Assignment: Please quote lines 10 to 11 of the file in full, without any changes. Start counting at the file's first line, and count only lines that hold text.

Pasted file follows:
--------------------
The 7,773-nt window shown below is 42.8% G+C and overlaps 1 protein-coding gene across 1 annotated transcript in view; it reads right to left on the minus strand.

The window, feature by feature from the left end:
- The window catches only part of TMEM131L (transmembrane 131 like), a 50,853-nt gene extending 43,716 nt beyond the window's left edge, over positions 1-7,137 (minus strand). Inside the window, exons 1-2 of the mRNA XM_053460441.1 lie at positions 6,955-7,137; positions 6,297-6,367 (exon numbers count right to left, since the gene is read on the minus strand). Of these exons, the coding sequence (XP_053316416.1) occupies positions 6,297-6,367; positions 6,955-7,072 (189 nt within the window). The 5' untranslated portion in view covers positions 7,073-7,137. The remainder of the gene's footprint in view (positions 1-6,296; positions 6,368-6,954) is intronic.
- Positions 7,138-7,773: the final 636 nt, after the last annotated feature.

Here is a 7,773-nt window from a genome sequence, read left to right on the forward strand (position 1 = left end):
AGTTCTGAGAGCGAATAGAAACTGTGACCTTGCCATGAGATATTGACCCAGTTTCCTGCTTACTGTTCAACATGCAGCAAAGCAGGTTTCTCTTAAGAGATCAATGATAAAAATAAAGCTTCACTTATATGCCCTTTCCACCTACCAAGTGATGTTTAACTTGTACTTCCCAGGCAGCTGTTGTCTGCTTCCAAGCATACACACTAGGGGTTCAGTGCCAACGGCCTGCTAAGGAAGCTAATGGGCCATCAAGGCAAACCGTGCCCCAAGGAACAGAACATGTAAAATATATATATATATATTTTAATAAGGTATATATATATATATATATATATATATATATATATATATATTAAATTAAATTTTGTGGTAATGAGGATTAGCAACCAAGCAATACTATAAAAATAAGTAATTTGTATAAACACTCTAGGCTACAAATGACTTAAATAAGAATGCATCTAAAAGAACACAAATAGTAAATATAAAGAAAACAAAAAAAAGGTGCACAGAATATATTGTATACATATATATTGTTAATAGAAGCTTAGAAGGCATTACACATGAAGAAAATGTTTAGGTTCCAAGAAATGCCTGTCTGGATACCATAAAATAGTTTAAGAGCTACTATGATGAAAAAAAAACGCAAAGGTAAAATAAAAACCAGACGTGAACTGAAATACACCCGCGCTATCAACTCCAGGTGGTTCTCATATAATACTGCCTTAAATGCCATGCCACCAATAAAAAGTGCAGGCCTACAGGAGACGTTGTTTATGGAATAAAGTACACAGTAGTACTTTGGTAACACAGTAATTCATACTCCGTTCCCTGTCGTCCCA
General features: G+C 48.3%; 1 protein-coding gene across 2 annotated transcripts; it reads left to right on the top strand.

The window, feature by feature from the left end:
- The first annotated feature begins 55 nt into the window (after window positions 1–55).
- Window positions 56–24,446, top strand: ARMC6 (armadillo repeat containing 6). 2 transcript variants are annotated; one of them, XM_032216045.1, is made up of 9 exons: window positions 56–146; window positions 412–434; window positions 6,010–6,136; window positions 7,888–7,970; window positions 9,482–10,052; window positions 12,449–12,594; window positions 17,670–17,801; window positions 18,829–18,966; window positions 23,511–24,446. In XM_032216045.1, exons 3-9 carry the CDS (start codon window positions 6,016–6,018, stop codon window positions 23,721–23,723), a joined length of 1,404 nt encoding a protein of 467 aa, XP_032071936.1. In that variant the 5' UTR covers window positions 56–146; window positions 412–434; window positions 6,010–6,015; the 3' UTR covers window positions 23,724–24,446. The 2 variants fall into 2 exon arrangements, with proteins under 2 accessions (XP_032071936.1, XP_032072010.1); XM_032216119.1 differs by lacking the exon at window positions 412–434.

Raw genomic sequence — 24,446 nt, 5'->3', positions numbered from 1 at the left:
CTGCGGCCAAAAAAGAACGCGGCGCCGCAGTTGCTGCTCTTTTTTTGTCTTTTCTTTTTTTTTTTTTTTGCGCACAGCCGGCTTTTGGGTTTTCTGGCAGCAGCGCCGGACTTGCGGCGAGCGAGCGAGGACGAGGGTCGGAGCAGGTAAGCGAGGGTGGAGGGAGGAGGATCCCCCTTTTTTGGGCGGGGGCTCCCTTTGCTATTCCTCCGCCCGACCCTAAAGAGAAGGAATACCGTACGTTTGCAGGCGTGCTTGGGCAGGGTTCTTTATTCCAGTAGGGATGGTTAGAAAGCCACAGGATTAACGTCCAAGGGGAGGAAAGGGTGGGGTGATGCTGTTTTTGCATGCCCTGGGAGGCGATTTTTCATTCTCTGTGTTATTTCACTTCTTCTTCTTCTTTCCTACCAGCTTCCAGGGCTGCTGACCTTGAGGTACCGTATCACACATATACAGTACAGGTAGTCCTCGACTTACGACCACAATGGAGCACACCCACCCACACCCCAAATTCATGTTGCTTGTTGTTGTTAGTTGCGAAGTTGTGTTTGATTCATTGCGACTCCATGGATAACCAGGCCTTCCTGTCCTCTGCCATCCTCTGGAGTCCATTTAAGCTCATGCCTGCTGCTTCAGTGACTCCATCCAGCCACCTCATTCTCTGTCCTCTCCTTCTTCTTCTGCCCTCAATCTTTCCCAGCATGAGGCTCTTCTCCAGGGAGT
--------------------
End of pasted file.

- Window positions 56–24,446, top strand: ARMC6 (armadillo repeat containing 6). 2 transcript variants are annotated; one of them, XM_032216045.1, is made up of 9 exons: window positions 56–146; window positions 412–434; window positions 6,010–6,136; window positions 7,888–7,970; window positions 9,482–10,052; window positions 12,449–12,594; window positions 17,670–17,801; window positions 18,829–18,966; window positions 23,511–24,446. In XM_032216045.1, exons 3-9 carry the CDS (start codon window positions 6,016–6,018, stop codon window positions 23,721–23,723), a joined length of 1,404 nt encoding a protein of 467 aa, XP_032071936.1. In that variant the 5' UTR covers window positions 56–146; window positions 412–434; window positions 6,010–6,015; the 3' UTR covers window positions 23,724–24,446. The 2 variants fall into 2 exon arrangements, with proteins under 2 accessions (XP_032071936.1, XP_032072010.1); XM_032216119.1 differs by lacking the exon at window positions 412–434.

Raw genomic sequence — 24,446 nt, 5'->3', positions numbered from 1 at the left: